7 Imagination Activities for Kids

Imaginative children are generally more creative, better problem-solvers, and more confident than their peers, so child psychologists emphasize the need for imaginative play. Unfortunately, the modern world’s fixation on television, video games, and highly structured activities tends to stifle, rather than encourage, imagination. We’d like to suggest seven imagination activities for kids to help them grow and develop their creativity.

Dress Up

Dress-up and let’s pretend games have fostered imagination activities for kids for centuries. Encourage them to create their own imaginary worlds with a trunk of dress-up clothing. Old Halloween costumes, interesting clothing from thrift stores, and a selection of hats and accessories can keep kids occupied for hours. A personalized book like Super Kid! comes with a superhero cape and mask, perfect for superhero playtime!


Reading encourages children to actively use their imagination in ways movies and television simply cannot. Reading introduces children to a near infinity of worlds and characters to include in their imaginative play, while encouraging them to visualize the book’s story. A television story doesn’t require any mental effort from a child, but books ask them to imagine locations, acts, voices, and feelings. A book like I Can Change the World! builds empathy and kindness in children, teaching them that even small acts can make a larger impact.

Combine favorite books with props and toys stimulates pretend play. For instance, if your child loves a pirate book, offer toy ships, bandanas, and a plastic sword and you have all the ingredients needed for swashbuckling adventures on the high seas. Book gift sets like My Very Own Fairy Tale come with a fairy wand to transform your child into a fairy prince or princess performing magical deeds.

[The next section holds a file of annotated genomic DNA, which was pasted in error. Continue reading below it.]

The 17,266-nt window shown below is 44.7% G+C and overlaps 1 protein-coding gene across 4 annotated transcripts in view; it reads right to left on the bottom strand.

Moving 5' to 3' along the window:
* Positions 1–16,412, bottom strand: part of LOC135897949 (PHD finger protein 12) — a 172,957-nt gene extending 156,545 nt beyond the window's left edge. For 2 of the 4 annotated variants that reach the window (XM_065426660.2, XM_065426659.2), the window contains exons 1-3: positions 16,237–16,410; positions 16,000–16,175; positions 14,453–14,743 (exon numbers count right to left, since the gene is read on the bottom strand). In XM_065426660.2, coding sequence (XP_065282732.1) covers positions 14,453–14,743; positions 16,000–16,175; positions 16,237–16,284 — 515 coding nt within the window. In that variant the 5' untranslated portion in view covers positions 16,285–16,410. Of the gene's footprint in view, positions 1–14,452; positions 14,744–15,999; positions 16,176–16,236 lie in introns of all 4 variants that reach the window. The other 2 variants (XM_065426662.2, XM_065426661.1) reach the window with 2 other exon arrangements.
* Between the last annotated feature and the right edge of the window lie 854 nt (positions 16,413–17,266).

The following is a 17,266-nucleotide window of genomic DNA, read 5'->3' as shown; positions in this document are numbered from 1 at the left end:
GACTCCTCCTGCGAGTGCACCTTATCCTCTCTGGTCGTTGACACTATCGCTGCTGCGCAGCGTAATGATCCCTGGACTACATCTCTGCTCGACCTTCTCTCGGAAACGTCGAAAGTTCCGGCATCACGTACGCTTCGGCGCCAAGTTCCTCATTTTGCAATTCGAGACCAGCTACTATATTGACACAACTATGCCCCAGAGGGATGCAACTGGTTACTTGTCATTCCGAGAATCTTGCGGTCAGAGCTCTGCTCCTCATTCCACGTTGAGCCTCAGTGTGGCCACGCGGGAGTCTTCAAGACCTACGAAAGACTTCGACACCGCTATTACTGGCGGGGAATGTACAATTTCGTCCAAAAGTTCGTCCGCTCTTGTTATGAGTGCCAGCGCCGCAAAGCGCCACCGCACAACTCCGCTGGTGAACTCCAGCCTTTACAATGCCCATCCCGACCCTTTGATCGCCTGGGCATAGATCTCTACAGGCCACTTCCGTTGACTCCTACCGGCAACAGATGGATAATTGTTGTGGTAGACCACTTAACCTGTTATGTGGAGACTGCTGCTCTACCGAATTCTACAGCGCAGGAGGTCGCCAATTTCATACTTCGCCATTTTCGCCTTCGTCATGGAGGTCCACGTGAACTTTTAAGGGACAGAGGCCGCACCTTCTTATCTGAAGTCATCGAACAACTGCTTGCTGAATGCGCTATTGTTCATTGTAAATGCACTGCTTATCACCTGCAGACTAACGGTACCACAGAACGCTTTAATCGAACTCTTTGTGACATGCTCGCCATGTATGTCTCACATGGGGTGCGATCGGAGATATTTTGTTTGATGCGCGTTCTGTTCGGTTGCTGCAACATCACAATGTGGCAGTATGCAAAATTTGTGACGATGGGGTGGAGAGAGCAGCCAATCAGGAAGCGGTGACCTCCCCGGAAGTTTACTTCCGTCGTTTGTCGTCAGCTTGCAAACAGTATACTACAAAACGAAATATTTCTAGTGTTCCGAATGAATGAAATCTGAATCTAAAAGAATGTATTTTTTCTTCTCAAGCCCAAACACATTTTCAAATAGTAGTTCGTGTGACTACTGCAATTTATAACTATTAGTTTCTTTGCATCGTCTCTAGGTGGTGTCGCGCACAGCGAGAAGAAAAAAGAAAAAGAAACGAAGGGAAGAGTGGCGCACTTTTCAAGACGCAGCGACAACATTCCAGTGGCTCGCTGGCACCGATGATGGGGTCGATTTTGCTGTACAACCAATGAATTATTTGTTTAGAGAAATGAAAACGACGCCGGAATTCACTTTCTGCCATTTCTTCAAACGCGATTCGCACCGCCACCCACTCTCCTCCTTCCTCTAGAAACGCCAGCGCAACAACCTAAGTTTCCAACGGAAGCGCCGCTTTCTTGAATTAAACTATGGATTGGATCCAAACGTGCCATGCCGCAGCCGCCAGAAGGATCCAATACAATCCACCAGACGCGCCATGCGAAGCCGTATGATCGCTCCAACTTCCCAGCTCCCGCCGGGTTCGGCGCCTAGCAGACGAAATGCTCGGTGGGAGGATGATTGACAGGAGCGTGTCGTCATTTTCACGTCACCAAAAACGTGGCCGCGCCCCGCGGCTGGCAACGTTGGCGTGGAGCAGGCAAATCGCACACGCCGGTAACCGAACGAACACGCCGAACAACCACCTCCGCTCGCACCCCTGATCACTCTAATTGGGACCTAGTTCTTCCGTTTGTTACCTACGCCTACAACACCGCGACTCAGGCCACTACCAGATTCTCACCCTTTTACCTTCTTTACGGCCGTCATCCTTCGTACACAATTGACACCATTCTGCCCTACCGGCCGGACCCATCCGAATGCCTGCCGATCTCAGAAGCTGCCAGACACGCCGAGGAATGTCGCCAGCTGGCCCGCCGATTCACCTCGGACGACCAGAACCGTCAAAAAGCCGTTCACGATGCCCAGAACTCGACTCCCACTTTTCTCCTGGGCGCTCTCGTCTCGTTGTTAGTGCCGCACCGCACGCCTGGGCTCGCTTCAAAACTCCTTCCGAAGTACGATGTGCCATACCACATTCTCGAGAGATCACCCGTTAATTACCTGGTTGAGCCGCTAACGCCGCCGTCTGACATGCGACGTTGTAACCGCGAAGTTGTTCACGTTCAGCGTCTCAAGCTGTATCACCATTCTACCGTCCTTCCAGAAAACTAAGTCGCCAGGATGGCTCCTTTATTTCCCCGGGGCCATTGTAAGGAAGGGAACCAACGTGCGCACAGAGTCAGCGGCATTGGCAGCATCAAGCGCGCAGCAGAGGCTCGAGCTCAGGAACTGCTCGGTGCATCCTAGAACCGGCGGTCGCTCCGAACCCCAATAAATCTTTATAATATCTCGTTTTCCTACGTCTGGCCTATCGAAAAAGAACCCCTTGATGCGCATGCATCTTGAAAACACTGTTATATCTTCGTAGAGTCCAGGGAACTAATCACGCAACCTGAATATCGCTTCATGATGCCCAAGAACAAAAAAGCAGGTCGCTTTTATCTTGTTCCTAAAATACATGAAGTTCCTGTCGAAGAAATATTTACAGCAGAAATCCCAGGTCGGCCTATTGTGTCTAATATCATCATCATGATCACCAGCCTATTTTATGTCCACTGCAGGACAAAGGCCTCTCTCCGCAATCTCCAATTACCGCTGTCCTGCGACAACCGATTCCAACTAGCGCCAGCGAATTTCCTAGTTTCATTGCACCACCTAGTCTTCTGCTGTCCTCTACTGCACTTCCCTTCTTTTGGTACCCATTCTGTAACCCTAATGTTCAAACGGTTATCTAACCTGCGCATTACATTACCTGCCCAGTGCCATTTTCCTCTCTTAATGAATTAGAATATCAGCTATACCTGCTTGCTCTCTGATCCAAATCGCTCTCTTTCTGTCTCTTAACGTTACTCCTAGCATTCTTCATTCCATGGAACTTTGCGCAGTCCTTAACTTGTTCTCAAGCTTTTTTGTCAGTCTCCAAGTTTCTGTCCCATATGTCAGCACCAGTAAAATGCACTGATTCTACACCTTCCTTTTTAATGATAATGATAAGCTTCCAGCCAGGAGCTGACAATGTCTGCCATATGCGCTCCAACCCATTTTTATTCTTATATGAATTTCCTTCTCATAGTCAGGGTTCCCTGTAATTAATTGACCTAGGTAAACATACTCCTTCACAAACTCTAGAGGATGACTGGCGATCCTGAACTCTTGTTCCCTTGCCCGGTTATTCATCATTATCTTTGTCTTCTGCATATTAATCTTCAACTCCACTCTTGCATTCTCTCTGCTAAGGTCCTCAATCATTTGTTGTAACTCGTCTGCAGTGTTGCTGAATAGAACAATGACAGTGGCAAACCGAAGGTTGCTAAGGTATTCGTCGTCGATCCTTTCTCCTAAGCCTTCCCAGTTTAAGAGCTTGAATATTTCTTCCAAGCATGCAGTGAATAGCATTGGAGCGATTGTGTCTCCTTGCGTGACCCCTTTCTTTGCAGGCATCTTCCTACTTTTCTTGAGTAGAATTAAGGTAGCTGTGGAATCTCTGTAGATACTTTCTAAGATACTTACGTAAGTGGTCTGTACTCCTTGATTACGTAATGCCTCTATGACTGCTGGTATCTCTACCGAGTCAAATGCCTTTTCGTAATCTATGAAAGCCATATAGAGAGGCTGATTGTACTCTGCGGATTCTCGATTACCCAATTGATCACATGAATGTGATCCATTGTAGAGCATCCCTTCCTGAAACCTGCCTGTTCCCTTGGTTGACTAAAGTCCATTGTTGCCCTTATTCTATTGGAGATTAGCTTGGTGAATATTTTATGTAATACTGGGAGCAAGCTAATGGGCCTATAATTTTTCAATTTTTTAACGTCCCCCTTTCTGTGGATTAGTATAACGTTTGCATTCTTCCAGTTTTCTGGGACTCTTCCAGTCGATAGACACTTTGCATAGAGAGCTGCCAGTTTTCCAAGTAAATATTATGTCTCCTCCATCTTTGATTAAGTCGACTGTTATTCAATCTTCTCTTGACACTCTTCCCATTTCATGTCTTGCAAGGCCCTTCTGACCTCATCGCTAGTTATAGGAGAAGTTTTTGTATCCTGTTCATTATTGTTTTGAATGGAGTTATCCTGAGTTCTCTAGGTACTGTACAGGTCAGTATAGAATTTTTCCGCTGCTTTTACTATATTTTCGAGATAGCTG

Few toys hold the imaginative possibilities of a large cardboard box. To a child, a large box is a fort, a rocket ship, a palace, or a secret headquarters. Boxes just seem to generate imagination activities for kids.

If you don’t have a large box, ask your local furniture or appliance store if they have any boxes you can take. children can decorate the box with crayons and markers, and you can help cut out needed windows, doors, or portholes.

Cloud and Star-Gazing

People have created shapes in the stars and clouds for millennia. Grab a couple of blankets, lie on your back with the kids, and ask them what they see. Have contests to see who can come up with the silliest shapes for new star constellations, or try to guess what each person sees in a cloud.

Arts and Crafts

We’re big on children’s crafts at I See Me!, but right now we’re not talking about the kinds of artwork that requires close supervision from adults. Instead, we’re talking about providing children with paint, pencils, or clay and letting them create their own masterpieces.

Sure, the resulting art may not be as nice or well-formed as more complicated, adult-led crafts, but that’s not the point. You’re allowing your child to explore creativity on her own terms, which helps build a healthy imagination. Personalized coloring books offer parent and child quality time together and ignite a child’s artistic imagination!

Spend Time Outdoors

Nature has inspired the imagination of some of humanity’s most brilliant artists, so why not your child? Ever-changing, the great outdoors offers all manner of opportunities to explore and play, as well as an ongoing source of all-natural leaves, twigs, and flowers for art projects.

Let Them Get Bored

As parents, we’re expected to provide scheduled activities for children on a near continuous basis, as if boredom is the greatest disaster we could afflict on a child.

It isn’t. In fact, allowing children to get bored can stimulate their imagination. Cries of “I’m bored” can be met with a challenge to use their resourcefulness and creativity to entertain themselves. If you’ve already primed them to use their imagination, children will think of something to do (or something they aren’t supposed to do—it pays to keep an eye on things, just in case).

Leave a Reply